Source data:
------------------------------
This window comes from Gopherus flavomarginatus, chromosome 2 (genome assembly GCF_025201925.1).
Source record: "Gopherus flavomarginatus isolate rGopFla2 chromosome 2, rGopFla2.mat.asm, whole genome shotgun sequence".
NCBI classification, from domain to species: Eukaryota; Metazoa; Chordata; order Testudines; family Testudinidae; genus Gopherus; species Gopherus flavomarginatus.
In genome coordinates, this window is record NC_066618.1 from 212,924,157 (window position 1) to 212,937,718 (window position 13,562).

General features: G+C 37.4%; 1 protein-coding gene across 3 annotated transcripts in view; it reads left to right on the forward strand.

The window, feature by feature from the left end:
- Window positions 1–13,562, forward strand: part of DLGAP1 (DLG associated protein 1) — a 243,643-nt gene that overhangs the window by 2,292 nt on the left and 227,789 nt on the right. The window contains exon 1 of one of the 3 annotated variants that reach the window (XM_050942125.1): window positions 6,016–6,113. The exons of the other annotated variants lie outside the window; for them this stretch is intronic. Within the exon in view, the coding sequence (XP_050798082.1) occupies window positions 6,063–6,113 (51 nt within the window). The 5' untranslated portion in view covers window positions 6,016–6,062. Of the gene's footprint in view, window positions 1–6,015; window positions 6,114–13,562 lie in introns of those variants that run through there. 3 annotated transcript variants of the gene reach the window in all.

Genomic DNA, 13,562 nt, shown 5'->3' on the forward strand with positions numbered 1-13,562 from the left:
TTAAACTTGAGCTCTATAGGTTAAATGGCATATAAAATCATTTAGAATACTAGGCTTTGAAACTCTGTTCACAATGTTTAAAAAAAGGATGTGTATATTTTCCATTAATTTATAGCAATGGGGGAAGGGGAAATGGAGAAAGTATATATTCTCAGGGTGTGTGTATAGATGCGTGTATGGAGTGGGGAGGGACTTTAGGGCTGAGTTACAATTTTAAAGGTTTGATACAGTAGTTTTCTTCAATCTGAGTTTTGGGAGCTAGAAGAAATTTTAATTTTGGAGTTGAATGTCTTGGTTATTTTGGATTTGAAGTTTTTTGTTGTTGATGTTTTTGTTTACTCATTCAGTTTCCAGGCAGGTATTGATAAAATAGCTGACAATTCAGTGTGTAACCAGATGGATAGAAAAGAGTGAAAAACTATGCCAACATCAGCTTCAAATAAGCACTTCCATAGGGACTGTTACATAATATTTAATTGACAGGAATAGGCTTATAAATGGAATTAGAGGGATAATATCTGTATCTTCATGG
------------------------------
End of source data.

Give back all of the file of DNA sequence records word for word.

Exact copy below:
This window comes from Gopherus flavomarginatus, chromosome 2 (genome assembly GCF_025201925.1).
Source record: "Gopherus flavomarginatus isolate rGopFla2 chromosome 2, rGopFla2.mat.asm, whole genome shotgun sequence".
NCBI classification, from domain to species: Eukaryota; Metazoa; Chordata; order Testudines; family Testudinidae; genus Gopherus; species Gopherus flavomarginatus.
In genome coordinates, this window is record NC_066618.1 from 212,924,157 (window position 1) to 212,937,718 (window position 13,562).

General features: G+C 37.4%; 1 protein-coding gene across 3 annotated transcripts in view; it reads left to right on the forward strand.

The window, feature by feature from the left end:
- Window positions 1–13,562, forward strand: part of DLGAP1 (DLG associated protein 1) — a 243,643-nt gene that overhangs the window by 2,292 nt on the left and 227,789 nt on the right. The window contains exon 1 of one of the 3 annotated variants that reach the window (XM_050942125.1): window positions 6,016–6,113. The exons of the other annotated variants lie outside the window; for them this stretch is intronic. Within the exon in view, the coding sequence (XP_050798082.1) occupies window positions 6,063–6,113 (51 nt within the window). The 5' untranslated portion in view covers window positions 6,016–6,062. Of the gene's footprint in view, window positions 1–6,015; window positions 6,114–13,562 lie in introns of those variants that run through there. 3 annotated transcript variants of the gene reach the window in all.

Genomic DNA, 13,562 nt, shown 5'->3' on the forward strand with positions numbered 1-13,562 from the left:
TTAAACTTGAGCTCTATAGGTTAAATGGCATATAAAATCATTTAGAATACTAGGCTTTGAAACTCTGTTCACAATGTTTAAAAAAAGGATGTGTATATTTTCCATTAATTTATAGCAATGGGGGAAGGGGAAATGGAGAAAGTATATATTCTCAGGGTGTGTGTATAGATGCGTGTATGGAGTGGGGAGGGACTTTAGGGCTGAGTTACAATTTTAAAGGTTTGATACAGTAGTTTTCTTCAATCTGAGTTTTGGGAGCTAGAAGAAATTTTAATTTTGGAGTTGAATGTCTTGGTTATTTTGGATTTGAAGTTTTTTGTTGTTGATGTTTTTGTTTACTCATTCAGTTTCCAGGCAGGTATTGATAAAATAGCTGACAATTCAGTGTGTAACCAGATGGATAGAAAAGAGTGAAAAACTATGCCAACATCAGCTTCAAATAAGCACTTCCATAGGGACTGTTACATAATATTTAATTGACAGGAATAGGCTTATAAATGGAATTAGAGGGATAATATCTGTATCTTCATGG